Silverfish vs. Earwig: Similarities & Differences
Be it a silverfish or an earwig – looking at either of them is undoubtedly going to send some chills down your spine! Almost an inch long, horrendous looking and probably insensitive, they are bound to rule to the territory of your phobias.
Although people all around the world are expected to have certain preconceived notions about them, trust me, most of them are groundless. Be it about an earwig being venomous or a silverfish biting a person, actuality hardly ever comes out.
Therefore, to give a fair idea of the contemplation ofsilverfish vs. earwig, we have listed the most imperative, and contrasting, features of these insects. Hopefully, by the end of this, you would be determined to save the time you spend on paranoia for nothing!
Silverfish vs. Earwig
These creepy crawlies, indisputably, belong to the taxonomic division, Insecta. Under this major classification, silverfish belong to the order Thysanura while earwigs belong to the order Dermaptera.
Both of them prefer darkness, moisture, and mold. But, their choice of specific habitats is distinct as silverfish are generally found indoors, in damp areas, whereas earwigs are found outdoors, living under the soil. They can seep indoors too, causing a lot of havoc due to their tainted reputation of being harmful. Indoors, earrings aremostly found in either basements or bathrooms. Earwigs are predatory invertebrates and can fuel up on silverfish. This just adds an extra horrifying trait to their awful character!
Difference between Silverfish and Earwig
Appearance of Silverfish and Earwig
Silverfish and Earwigs have a similar body structure. Both of them have a slightly flattened body; however, the former’s body tapers from top to tail, whereas the latter has wings. Earwigs seldom fly and silverfish lack the faculty of flight. An earwig has two pincer-like appendages obtruding from the abdomen, also known as Cerci. A silverfish has three appendages which are bear a resemblance to antennae.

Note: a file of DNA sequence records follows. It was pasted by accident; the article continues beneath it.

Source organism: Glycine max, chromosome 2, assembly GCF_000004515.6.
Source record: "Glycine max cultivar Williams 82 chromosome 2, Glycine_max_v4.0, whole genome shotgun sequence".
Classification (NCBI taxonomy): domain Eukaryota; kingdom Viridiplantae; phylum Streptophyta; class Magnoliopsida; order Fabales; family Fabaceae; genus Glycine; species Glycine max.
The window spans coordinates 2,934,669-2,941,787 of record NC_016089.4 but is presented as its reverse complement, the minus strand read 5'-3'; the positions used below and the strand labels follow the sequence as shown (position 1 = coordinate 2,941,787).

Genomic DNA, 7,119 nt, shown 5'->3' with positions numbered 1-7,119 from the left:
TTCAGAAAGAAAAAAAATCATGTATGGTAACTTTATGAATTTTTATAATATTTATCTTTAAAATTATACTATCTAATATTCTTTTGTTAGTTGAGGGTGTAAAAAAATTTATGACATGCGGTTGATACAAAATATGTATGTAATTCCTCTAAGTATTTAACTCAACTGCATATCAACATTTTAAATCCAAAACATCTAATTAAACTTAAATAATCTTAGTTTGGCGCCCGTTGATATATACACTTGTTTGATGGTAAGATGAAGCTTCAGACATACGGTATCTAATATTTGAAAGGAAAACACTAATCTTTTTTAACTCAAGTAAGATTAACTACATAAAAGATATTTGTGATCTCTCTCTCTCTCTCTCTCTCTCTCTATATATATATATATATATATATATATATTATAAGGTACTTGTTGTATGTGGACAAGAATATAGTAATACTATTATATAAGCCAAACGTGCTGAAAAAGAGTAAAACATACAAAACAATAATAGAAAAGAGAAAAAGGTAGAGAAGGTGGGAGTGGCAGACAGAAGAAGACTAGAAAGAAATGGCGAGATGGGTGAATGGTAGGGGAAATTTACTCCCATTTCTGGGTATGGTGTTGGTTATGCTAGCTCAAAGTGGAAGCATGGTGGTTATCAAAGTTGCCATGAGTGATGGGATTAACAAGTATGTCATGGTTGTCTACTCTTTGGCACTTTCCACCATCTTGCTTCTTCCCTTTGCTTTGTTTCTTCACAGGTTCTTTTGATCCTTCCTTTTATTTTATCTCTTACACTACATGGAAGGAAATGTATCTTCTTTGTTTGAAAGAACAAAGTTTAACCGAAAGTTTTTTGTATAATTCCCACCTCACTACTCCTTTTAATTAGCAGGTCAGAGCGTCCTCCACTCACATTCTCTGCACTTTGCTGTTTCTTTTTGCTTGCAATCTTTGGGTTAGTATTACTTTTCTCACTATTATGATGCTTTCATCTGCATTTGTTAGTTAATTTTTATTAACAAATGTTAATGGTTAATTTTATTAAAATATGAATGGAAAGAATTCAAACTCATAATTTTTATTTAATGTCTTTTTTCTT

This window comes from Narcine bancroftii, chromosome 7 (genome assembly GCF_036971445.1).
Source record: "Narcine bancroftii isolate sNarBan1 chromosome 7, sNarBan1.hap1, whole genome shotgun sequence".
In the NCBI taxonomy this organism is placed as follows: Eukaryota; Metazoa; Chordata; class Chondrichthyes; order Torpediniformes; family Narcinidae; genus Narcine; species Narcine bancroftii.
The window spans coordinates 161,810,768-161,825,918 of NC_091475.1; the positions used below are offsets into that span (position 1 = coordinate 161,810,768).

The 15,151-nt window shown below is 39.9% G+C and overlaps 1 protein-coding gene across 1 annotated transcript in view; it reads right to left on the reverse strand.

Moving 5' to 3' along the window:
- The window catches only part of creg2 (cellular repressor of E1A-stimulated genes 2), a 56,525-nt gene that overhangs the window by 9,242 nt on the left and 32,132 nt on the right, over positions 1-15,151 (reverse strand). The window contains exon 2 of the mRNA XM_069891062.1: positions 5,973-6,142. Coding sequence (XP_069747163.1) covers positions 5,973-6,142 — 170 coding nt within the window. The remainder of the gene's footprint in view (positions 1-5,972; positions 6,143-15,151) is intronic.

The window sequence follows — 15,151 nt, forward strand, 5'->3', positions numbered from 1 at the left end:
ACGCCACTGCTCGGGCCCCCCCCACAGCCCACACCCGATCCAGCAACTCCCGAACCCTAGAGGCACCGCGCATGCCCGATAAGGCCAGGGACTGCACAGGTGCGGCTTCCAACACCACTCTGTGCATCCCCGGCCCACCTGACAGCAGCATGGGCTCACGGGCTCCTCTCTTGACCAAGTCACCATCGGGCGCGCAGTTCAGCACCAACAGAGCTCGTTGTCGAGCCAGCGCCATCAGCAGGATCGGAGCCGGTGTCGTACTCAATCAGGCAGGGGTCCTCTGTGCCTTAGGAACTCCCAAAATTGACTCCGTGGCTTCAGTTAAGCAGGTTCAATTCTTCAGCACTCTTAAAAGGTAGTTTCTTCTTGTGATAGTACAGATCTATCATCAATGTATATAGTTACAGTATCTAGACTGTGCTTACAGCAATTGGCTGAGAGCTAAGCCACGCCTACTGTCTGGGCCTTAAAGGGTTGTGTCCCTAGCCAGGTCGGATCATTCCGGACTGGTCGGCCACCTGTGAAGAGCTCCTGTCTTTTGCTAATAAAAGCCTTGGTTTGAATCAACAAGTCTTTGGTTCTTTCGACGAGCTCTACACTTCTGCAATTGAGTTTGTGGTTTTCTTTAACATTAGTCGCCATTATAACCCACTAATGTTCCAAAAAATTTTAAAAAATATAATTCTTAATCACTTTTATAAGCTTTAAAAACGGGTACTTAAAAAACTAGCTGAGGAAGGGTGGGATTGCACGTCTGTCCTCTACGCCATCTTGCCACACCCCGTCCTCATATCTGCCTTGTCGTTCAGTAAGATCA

Coming to the length of their bodies, the minimum length of an earwig is one-fourth inches and it can be as long as one and one-fourth inches. On the other hand, a silverfish’s length ranges from one-half inches to an inch.
The predominant difference between an earwig and a silverfish is of color. While an earwig is generally black or brown, a silverfish appears to be silver-gray and has a shiny body. Thanks to their divergent colors, one is effortlessly able to distinguish between the two.
Diet of Silverfish and Earwig
Silverfish feed on items that contain starch or sugar. They become a nuisance as soon as they creep inside one’s house as they can gnaw at items such as books, newspapers and magazines, paintings, letters, photographs, ink, and even clothing. Their attraction towards such articles is justified by the presence of starch in them. They tend to damage these items permanently. So, forestall them from ruining your collections of pictures and books before it is too late!
Earwigs, in contrast, eat plants, preferably decaying, and smaller insects. On feeling threatened, they may discharge a nauseous liquid that damages plants. They are notorious for their propensity to enter the ears of people and channeling to their brains. However, one’s ear canal or brain are no suitable places for an earwig to cling to, and hence, they do not lay their eggs inside them. In simple words, they do not harm a person when they get through his ear. Still, just the idea of an insect residing in your upper body feels nauseating, and for that sole reason, these insects are despised all over the world.
How Long Do They Live?
Earwigs, on an average, have a lifespan of one year from hatching. They undergo metamorphosis and change phases in their lifecycles from an egg to a nymph and finally, an adult. They molt only about five times during their growth into an adult earwig. The seasons in which they can be found are winter and autumn.
The lifespan of a silverfish ranges from about two years to eight years. Their endurance till eight long years depends on the favorability of the conditions of their environment. A juvenile silverfish takes about two years to develop into an adult and in that process, they molt up to sixty times.
Now that you are here, we surmise that you know whether the creepy-crawly lingering near your pile of books is an earwig or a silverfish! Expectantly, on witnessing the activity of a silverfish, you will be inclined to save your dearest letters and clothes before they get to them. Similarly, covering your drains at night might prevent an earwig to surprise you in the bathroom in the morning.